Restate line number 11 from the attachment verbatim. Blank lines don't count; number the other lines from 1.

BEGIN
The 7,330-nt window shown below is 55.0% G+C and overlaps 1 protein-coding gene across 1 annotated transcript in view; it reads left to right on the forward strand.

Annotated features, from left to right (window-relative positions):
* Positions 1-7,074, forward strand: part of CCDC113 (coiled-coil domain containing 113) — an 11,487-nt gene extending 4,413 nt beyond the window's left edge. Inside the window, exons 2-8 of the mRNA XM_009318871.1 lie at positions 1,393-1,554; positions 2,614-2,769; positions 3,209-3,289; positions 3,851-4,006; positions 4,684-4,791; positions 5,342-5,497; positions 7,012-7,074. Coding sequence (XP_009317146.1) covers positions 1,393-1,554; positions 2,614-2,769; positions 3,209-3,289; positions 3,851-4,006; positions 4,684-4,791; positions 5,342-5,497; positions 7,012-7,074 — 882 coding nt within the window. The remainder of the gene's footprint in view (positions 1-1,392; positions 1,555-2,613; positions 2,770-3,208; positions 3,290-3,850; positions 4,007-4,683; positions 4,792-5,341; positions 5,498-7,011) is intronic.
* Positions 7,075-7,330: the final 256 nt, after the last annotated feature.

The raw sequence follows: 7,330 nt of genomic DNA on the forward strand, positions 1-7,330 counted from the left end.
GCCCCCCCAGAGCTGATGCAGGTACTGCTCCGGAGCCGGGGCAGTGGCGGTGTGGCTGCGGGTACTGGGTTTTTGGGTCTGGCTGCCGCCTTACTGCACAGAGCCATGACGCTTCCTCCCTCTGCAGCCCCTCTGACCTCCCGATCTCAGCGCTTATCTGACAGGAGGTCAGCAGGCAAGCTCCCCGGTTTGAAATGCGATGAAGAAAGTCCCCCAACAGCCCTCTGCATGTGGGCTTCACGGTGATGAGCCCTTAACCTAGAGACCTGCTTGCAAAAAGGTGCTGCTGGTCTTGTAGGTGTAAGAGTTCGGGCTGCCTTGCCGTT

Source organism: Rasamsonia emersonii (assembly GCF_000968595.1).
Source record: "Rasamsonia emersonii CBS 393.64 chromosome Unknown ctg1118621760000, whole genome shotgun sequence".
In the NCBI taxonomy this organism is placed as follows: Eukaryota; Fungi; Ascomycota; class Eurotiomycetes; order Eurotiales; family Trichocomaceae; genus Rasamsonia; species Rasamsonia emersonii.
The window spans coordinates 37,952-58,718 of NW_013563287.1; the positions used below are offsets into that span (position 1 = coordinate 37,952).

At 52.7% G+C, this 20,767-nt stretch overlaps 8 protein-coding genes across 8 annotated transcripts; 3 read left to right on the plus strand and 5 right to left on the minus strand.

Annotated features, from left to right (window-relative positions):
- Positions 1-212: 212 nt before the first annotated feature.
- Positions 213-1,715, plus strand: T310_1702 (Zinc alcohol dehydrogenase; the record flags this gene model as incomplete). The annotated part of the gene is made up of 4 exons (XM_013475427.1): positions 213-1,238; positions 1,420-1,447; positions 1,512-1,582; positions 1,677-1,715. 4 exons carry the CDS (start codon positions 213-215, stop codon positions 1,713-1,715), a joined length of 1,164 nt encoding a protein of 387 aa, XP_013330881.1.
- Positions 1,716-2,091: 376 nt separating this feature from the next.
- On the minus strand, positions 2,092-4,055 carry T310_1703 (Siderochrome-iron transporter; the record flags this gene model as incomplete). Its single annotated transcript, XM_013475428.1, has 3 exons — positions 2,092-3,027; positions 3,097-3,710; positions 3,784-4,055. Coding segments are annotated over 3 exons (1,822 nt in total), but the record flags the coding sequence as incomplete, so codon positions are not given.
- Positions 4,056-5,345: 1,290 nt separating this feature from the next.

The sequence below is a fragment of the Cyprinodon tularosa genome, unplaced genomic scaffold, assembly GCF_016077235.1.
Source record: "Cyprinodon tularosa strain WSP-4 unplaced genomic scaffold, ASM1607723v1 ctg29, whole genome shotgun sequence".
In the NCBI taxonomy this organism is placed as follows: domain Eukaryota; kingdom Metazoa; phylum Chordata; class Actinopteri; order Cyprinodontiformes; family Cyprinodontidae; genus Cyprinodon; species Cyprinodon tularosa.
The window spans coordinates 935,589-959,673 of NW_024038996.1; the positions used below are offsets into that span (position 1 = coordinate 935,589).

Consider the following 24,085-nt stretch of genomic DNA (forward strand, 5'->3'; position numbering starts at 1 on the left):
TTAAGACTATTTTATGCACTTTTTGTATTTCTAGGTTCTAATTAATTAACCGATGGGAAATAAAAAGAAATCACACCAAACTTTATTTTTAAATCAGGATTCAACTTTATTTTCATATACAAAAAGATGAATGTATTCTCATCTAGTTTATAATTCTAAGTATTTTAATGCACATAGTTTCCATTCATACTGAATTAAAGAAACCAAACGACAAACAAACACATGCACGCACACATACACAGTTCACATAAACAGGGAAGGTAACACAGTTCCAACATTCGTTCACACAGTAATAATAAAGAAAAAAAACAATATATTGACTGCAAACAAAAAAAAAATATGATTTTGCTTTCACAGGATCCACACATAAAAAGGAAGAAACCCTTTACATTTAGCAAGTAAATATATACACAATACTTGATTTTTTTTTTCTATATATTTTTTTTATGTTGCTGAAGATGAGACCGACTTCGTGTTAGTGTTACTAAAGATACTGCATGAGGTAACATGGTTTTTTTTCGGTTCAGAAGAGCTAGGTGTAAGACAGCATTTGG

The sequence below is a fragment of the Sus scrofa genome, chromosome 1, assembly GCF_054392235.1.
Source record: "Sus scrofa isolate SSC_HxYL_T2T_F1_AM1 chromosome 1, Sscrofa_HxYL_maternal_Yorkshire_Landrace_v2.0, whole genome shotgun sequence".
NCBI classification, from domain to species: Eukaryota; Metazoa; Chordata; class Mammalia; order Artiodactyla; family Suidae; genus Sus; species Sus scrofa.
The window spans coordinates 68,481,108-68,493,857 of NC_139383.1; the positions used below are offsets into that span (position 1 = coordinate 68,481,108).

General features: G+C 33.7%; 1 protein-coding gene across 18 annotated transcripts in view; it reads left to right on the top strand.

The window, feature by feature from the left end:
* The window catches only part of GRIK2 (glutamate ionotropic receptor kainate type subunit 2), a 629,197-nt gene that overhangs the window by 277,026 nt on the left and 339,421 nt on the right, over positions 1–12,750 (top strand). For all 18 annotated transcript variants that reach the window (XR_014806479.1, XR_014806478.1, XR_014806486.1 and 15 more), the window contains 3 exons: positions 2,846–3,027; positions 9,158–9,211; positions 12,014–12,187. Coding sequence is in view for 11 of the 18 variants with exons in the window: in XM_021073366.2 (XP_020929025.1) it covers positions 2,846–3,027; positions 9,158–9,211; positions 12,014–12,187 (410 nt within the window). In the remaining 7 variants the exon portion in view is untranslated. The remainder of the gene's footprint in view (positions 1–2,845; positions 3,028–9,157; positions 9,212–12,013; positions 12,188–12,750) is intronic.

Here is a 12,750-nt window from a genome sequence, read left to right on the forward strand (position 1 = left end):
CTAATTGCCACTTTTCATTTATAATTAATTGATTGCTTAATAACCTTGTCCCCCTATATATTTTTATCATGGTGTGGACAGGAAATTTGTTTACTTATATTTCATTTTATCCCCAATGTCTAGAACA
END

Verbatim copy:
At 52.7% G+C, this 20,767-nt stretch overlaps 8 protein-coding genes across 8 annotated transcripts; 3 read left to right on the plus strand and 5 right to left on the minus strand.